Australia’s cheapest electric car revealed
ZERO emission motoring has just become more affordable as Hyundai launches its $44,990 purely electric Ioniq.
The Ioniq Electric is now Australia's cheapest pure electric car, undercutting the far smaller $47,490 Renault Zoe. The cheapest Tesla you can buy - the Model S 75D - is $146,512 to drive away.
The five-door liftback, similar in size to Hyundai's Elantra and i30, boasts a "real-world" battery range of 230km and the ability to fast charge from zero to 80 per cent in 23 minutes.
The Ioniq Electric's 88kW/295Nm motor may not boast the ballistic performance or greater electric range of a Tesla, but the Hyundai's sticker price brings electric motoring into reach of more Australian families.
"The 2019 Ioniq makes responsive and eco-friendly electrified driving accessible to a wide range of customers, and is an exciting new chapter for our company," said Hyundai Australia chief JW Lee at the car's reveal.
As well as fettling the ride and handling for Australian conditions, Hyundai Australia's team drove the Ioniq Electric over hundreds of kilometres in real world conditions to arrive at the 230km range. That meant plenty of urban use with the air conditioner on.
When charged at a commercial 100kW DC fast charging station the Ioniq Electric's batteries reach 80 per cent charge in 23 minutes. The fastest way to charge at home is with a 7kW AC personal charging station ($1995 fitted in your garage), bringing full charge in four hours and 25 minutes. Plug it into your 240v AC outlet and it takes 12 hours.
Included in the $44,990 Ioniq Electric Elite is Hyundai's comprehensive suite of active safety equipment, rear camera and parking sensors, 16-inch alloy wheels, 8-inch touchscreen with sat nav, Apple CarPlay and Android Auto smartphone connectivity, smart key and auto headlights and wipers.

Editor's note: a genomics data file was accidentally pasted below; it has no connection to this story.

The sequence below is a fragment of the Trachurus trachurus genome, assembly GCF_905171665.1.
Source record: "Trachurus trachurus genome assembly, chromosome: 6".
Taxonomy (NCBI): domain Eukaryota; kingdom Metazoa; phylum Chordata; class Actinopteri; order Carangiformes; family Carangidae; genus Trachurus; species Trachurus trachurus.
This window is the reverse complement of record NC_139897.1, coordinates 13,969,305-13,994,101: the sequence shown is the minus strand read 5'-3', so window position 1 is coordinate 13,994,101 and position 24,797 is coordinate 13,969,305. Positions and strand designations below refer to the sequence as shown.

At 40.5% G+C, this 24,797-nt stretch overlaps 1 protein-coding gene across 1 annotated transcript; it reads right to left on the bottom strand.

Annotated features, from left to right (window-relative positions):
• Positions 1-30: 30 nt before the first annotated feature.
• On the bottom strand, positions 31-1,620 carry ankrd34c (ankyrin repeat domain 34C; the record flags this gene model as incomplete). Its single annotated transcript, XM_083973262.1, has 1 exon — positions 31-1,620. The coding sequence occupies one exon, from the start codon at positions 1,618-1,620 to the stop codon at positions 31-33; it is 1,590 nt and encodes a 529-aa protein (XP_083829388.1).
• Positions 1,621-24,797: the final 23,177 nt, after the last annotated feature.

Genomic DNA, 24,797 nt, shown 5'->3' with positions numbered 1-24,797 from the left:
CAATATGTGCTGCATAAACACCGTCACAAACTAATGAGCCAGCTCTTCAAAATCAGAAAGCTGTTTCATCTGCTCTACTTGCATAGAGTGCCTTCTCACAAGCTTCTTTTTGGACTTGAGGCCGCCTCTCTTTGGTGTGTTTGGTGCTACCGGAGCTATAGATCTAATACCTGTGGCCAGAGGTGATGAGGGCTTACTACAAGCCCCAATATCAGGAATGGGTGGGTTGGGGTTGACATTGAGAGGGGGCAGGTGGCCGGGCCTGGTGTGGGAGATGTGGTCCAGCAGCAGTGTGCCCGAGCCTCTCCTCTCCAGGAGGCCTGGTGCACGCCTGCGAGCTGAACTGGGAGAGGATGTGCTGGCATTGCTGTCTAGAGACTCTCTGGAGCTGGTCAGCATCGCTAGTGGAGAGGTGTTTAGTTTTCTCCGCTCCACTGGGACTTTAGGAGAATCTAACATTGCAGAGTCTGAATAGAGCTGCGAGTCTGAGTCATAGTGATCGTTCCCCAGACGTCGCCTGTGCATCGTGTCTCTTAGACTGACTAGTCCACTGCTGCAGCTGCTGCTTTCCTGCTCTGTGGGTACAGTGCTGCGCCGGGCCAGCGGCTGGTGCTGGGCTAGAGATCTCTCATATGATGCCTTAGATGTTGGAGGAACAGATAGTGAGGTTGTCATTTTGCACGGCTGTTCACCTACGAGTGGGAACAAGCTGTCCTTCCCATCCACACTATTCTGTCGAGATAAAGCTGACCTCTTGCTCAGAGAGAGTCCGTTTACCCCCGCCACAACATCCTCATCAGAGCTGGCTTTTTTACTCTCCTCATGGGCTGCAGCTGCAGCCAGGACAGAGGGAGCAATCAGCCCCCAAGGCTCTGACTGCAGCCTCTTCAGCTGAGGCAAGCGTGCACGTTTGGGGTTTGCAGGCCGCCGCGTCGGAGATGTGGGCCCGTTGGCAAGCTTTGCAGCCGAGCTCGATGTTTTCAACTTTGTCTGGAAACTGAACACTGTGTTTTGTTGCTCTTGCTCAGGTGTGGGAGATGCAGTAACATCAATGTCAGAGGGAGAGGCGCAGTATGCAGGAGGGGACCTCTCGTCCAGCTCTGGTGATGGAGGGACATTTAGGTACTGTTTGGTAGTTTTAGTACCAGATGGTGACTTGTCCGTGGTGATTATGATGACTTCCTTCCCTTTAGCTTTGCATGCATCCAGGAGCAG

For $48,990 a Premium version adds leather heated and ventilated seats, wireless phone charging, LED headlights, front parking sensors and a glass sunroof.
Buyers not sold on the electric revolution can buy an Ioniq Hybrid with a 77kW/147Nm petrol engine and small 32kW/170Nm electric motor from $33,990.
An Ioniq Plug-in (PHEV) from $40,990 uses the same petrol motor but has a larger 44.5kW electric motor and 8.9kWh lithium-ion battery for up to 63km of pure-electric motoring.
Hyundai said initial interest - including fleets, governments and private buyers - mainly surrounded the fully electric version, and suggested half the model's sales would be of Ioniq Electric.
All versions have a five-year/unlimited km warranty plus an eight year/160,000km battery warranty. Annual services for the Hybrid and Plug-in cost $265, but so few moving parts in the Electric sees this drop to $160.